Figure 3.

 Sex, Alzheimer’s disease, and stress effects on gene expression. (A) Correlation between age-related expression changes and the effect of AD across all expressed genes in SFG. x-axis: Pearson correlation coefficient between expression level and age; y-axis: effect size between AD and control samples. (B) AD effect among female-accelerated genes. The 654 genes showing female-accelerated aging were separated into two groups: those showing higher expression in females /up-regulation during aging (F > M), or lower expression in females /down-regulation during aging (M > F). y-axis: the AD effect size corrected by removing the correlation between the AD and aging effects on expression (Methods). (C) Correlation between AD-related expression effects and sex differences exemplified in the case of UBXN8 (UBX domain protein 8) expression. y-axis: standardized male and female expression levels; x-axis: age in years. The expression levels for the AD and control samples were normalized so that the control individuals have the same mean and standard deviation as age-matched individuals in the SFG dataset. (D) The 654 genes showing accelerated female timing separated into two groups as in panel B. The y-axis shows the stress effect size on gene expression in male monkey VMPFC, based on (Karssen et al., 2007). (E) Neuropeptide Y and Neuropeptide Y5 receptor expression in the SFG.

Accelerated changes may be driven by environmental factors

Why would the female frontal cortex undergo accelerated changes in specific aging-related processes? Functional decline during aging may be promoted by environmental insults, such as psychological stress or trauma (Epel et al., 2004). If women are subject to stronger exposure or display higher vulnerability to stress, this might also be reflected in their SFG transcriptome as a faster aging signal.

If true, we might expect higher expression variation among women, assuming that environmental factors are stochastic and vary in their influence within a population. Indeed, we found that 472 of the 654 accelerated female aging genes (72%) showed significantly higher variance within females than within males (F-test, < 0.05), while only one showed the opposite pattern (Table S3). We also noticed that while some females showed accelerated aging trends, others closely followed the male trajectory (Fig. 2C). Using hierarchical clustering and bootstrapping across the 654 genes, we determined that 12 females clustered together with males, while the other ten females (ages varying between 36 and 99 years), formed a distinct group, with expression levels indicating faster age-related changes (Fig. S8). Thus, accelerated SFG aging seems to affect only part of the female population, consistent with the notion that accelerated aging is driven by environmental insults.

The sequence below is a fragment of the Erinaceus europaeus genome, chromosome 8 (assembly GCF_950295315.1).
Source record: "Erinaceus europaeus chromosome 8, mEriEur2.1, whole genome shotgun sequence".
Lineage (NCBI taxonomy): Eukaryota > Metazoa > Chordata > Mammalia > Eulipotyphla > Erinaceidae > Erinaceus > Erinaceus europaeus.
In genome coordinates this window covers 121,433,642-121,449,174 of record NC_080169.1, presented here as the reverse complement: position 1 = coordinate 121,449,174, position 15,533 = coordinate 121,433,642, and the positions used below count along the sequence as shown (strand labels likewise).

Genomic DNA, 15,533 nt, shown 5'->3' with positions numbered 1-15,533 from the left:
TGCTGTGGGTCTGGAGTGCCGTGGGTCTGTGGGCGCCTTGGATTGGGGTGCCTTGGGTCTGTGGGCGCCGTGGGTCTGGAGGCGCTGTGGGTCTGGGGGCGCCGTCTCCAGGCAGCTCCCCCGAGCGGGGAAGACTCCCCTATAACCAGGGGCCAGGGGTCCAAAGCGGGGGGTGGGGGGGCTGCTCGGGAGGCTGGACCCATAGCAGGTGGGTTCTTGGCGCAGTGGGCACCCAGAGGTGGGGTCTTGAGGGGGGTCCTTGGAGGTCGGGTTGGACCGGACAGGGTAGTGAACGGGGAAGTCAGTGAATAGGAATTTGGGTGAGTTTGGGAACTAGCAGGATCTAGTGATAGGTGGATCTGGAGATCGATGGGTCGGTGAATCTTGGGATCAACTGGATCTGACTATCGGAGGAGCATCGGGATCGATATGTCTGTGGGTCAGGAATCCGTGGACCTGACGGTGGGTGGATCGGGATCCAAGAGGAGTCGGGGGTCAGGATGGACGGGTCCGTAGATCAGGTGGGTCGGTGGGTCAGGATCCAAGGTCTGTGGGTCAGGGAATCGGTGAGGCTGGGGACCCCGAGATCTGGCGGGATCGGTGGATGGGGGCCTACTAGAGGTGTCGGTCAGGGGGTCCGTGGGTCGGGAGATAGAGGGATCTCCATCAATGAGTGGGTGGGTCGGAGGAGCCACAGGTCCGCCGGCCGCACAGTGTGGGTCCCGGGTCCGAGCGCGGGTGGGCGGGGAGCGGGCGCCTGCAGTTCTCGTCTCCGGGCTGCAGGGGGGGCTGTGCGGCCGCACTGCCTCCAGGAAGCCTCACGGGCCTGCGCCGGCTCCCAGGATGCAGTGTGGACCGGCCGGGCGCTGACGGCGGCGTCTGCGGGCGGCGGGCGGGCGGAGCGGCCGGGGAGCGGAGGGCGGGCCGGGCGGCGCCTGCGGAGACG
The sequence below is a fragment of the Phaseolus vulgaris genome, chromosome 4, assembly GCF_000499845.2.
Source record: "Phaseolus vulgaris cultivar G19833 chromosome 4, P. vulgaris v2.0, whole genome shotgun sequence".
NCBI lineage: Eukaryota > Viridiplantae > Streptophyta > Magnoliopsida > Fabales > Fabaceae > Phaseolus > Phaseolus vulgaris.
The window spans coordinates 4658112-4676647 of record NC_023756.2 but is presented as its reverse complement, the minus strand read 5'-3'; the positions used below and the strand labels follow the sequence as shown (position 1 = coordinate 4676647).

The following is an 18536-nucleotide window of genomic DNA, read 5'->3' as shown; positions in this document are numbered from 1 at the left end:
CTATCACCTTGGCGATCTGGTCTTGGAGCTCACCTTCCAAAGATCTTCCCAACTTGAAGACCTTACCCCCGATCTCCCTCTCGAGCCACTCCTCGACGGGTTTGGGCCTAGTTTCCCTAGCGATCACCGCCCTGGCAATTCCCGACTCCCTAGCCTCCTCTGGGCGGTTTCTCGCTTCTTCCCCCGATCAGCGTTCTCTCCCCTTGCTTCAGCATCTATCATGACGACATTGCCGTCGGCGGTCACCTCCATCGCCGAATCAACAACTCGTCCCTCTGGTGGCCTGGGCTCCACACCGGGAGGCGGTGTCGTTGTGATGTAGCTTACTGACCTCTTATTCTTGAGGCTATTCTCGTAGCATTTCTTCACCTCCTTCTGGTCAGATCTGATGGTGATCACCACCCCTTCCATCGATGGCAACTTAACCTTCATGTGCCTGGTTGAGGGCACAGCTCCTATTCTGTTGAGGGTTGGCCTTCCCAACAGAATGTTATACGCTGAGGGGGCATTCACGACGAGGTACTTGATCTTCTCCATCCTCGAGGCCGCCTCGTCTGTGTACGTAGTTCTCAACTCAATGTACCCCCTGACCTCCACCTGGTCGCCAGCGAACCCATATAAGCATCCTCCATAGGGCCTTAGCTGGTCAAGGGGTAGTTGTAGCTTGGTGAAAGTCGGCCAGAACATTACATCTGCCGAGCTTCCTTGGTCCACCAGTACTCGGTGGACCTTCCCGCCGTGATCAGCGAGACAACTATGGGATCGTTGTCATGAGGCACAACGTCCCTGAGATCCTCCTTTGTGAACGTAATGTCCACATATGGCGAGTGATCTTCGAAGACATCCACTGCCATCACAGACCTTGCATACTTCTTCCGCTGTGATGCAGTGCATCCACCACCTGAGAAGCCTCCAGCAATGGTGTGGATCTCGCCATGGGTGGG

One likely culprit is psychological stress, which can have substantial effects on brain structure and function (Brown et al., 2005). In fact, it was shown in male spider monkeys that social stress because of isolation could alter gene expression levels in the frontal cortex (Karssen et al., 2007), notably in the ventromedial prefrontal cortex (VMPFC). When we compared these stress-induced expression changes in the monkey VMPFC and female vs. male differences in human SFG gene expression – despite the dissimilarities between the two studies’ designs – we did find a marginal overlap: across the 654 accelerated female aging genes, those up- and down-regulated in females relative to males also tended to be up- and down-regulated under stress, respectively (Fig. 3D; WT = 0.014).